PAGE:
Simulated Time

In the simulated environment, time advances only at the pace that the simulator is run and in cooperation with the controller code (such as the code controlling your robot). As a result, using time.time to know how long your robot has been running for or time.sleep to wait for some duration may be unreliable.


Existing projects: the Robot class

For existing projects the default Robot class will automatically advance the simulator all the time. This can make programming your robot slightly easier as you don’t need to worry about the progress of time and (just like a real robot) you can assume that time passing will just happen.

However this has a drawback – because the simulator advances time in small chunks (rather than the smooth progression we’re used to in reality) it can mean that your robots actions sometimes run for slightly more or less time than you expect. While the time difference will be small (a few tens of milliseconds), it is likely to impact attempts at more precise movement more than larger actions due to their shorter time.

This may mean for example that turning by a small angle to line up with a token will sometimes work and sometimes point the robot in not quite the right direction.

If your robot code is impacted by these unpredictability issues we recommend that you change over to using the ManualTimestepRobot class instead. For guidance on doing this, see the upgrade guide below.

This class is maintained for compatibility with earlier releases of the simulator, though its use is discouraged (especially for new projects).

New projects: the ManualTimestepRobot class

For new projects, or existing projects that want to be sure of getting precise robot behaviour, the recommended approach is to use the ManualTimestepRobot class.

This approach relies upon your code advancing the simulation explicitly by calling its sleep method (documented below) in order for the simulation to actually run. This should not be an issue for most robot code however as you will likely be doing this anyway in order to wait for things to happen.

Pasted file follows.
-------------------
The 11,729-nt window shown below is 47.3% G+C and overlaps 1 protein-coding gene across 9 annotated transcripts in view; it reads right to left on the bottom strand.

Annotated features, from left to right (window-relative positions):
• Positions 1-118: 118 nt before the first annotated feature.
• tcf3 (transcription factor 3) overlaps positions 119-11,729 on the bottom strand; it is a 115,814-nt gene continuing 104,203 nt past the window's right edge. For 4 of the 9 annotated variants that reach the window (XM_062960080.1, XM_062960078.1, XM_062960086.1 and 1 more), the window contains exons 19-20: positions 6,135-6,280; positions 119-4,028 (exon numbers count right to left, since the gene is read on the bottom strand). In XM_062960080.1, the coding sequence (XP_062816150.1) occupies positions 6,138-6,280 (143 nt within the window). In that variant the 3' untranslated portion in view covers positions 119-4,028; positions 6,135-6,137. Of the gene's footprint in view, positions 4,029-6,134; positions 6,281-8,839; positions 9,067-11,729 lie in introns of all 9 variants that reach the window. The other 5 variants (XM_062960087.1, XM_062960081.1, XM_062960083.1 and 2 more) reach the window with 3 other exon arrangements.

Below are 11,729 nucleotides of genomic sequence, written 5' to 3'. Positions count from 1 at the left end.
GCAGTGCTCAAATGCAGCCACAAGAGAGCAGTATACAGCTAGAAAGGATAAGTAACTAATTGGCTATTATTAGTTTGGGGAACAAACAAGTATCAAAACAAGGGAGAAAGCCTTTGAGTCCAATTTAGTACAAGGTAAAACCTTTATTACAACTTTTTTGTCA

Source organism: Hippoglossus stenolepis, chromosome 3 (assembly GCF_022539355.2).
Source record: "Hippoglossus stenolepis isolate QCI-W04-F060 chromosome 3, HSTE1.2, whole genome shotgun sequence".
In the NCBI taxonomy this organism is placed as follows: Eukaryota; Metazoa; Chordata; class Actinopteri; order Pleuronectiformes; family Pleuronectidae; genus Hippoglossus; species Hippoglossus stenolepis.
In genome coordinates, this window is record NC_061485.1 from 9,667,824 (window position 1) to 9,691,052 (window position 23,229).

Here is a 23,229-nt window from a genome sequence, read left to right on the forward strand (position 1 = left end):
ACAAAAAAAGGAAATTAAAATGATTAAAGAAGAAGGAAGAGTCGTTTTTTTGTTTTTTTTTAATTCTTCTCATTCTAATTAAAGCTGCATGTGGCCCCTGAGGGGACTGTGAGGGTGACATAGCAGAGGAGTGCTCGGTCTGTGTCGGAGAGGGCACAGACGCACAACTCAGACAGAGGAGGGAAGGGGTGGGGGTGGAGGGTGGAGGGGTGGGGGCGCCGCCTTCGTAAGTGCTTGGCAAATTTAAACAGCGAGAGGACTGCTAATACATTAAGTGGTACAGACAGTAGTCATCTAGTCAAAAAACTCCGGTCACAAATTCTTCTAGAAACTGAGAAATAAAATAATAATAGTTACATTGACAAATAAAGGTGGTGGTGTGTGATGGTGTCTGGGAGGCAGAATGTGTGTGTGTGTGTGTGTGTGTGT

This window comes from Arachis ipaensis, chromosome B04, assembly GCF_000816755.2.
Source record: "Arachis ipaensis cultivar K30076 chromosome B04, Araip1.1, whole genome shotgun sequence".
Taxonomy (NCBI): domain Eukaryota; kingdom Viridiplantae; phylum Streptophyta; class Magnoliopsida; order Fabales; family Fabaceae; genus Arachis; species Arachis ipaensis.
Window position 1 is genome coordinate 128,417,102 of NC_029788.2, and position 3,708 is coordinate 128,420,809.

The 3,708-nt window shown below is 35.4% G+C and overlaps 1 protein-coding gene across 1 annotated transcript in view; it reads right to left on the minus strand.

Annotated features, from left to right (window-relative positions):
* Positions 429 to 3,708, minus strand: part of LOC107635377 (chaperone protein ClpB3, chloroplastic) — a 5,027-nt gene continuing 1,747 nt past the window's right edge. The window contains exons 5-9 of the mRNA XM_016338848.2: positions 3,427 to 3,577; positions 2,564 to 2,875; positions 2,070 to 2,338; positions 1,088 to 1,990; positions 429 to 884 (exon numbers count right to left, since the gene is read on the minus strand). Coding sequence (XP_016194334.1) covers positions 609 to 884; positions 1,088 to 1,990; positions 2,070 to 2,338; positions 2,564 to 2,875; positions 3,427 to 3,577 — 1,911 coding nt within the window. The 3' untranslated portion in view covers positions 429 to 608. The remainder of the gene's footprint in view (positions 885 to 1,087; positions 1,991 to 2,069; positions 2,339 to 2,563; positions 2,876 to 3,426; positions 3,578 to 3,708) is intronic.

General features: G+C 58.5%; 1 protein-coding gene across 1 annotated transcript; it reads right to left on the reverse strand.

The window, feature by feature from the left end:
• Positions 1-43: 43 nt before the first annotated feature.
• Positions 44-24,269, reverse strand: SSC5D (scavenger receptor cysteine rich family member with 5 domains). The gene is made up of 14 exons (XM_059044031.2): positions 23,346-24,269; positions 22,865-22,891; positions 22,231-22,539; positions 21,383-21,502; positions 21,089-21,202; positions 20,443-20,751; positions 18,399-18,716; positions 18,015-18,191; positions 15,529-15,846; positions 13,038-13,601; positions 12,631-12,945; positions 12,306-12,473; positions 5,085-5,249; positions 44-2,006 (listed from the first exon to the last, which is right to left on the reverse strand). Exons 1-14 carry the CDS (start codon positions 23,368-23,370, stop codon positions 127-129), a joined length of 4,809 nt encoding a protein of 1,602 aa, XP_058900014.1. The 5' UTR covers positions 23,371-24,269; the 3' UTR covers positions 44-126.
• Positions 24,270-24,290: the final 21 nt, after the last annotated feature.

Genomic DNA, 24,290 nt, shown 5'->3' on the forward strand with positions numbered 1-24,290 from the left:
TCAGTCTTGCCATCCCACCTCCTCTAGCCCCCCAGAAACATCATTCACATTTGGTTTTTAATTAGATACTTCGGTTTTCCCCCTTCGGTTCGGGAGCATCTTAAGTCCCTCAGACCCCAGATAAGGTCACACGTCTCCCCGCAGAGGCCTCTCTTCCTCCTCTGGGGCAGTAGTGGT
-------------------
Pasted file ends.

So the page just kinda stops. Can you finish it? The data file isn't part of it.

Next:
If you find that the simulator freezes then this indicates that your code is busy doing something without giving the simulator a chance to run. This usually indicates that you have a loop somewhere which is expecting time to advance on its own and which should be modified to call R.sleep occasionally (even a very small value will allow the simulator to progress).


If you want to wait for something to happen within the simulation, and you can be reasonably confident that it will take a given amount of time, you can use sleep method on your robot to pause your code for a given duration.

Internally this uses the simulation’s own clock and so is suitable for use in place of time.sleep. Note that, just as with time.sleep, while your code is sleeping your robot will continue any actions it was doing.

# Blink the output
R.ruggeduinos[0].digital_write(A_PIN, 1)
R.sleep(1.5)  # Sleep for a second and a half of simulation time
R.ruggeduinos[0].digital_write(A_PIN, 0)

Getting the current time

If you need to measure the time since some previous moment within the simulator, your robot has a time method which can be used in place of time.time to get a number (in seconds) that increases in line with simulation time.

Time zero as returned by this method is the point at which the simulation began, however you should not rely on that being a useful reference point as it may not be the moment at which the match began.

then = R.time()

# .. do some other things ..

now = R.time()

duration = now - then

Changing from Robot to ManualTimestepRobot

The changes needed to move from using Robot to ManualTimestepRobot are fairly small since both classes have the same interface. This means that anywhere in the docs a Robot is used, you can also use a ManualTimestepRobot.

  1. Anywhere that your code mentions Robot, change it to ManualTimestepRobot, for example:

     from sr.robot import Robot  # change this
     R = Robot()  # change this
     R.motors[0].m1.power = 20  # this stays the same

    should be changed to:

     from sr.robot import ManualTimestepRobot
     R = ManualTimestepRobot()
     R.motors[0].m1.power = 20
  2. Remove any usages of either time.time or time.sleep and replace them with the equivalent robot methods (documented above). For example:

     import time  # remove this everywhere
     start = time.time()
     print("I slept for {} seconds".format(time.time() - start))

    should be changed to:

     start = R.time()
     print("I slept for {} seconds".format(R.time() - start))
  3. Check for any places where you have code which expect that R.time() will increase on its own and ensure that they sleep for at least a very small amount of time on each iteration. For example:

     end = R.time() + 5
     while R.time() < end:
         if has_touched_something(R):

    should be changed to:

     end = R.time() + 5
     while R.time() < end:
         R.sleep(0.01)  # note addition of this line
         if has_touched_something(R):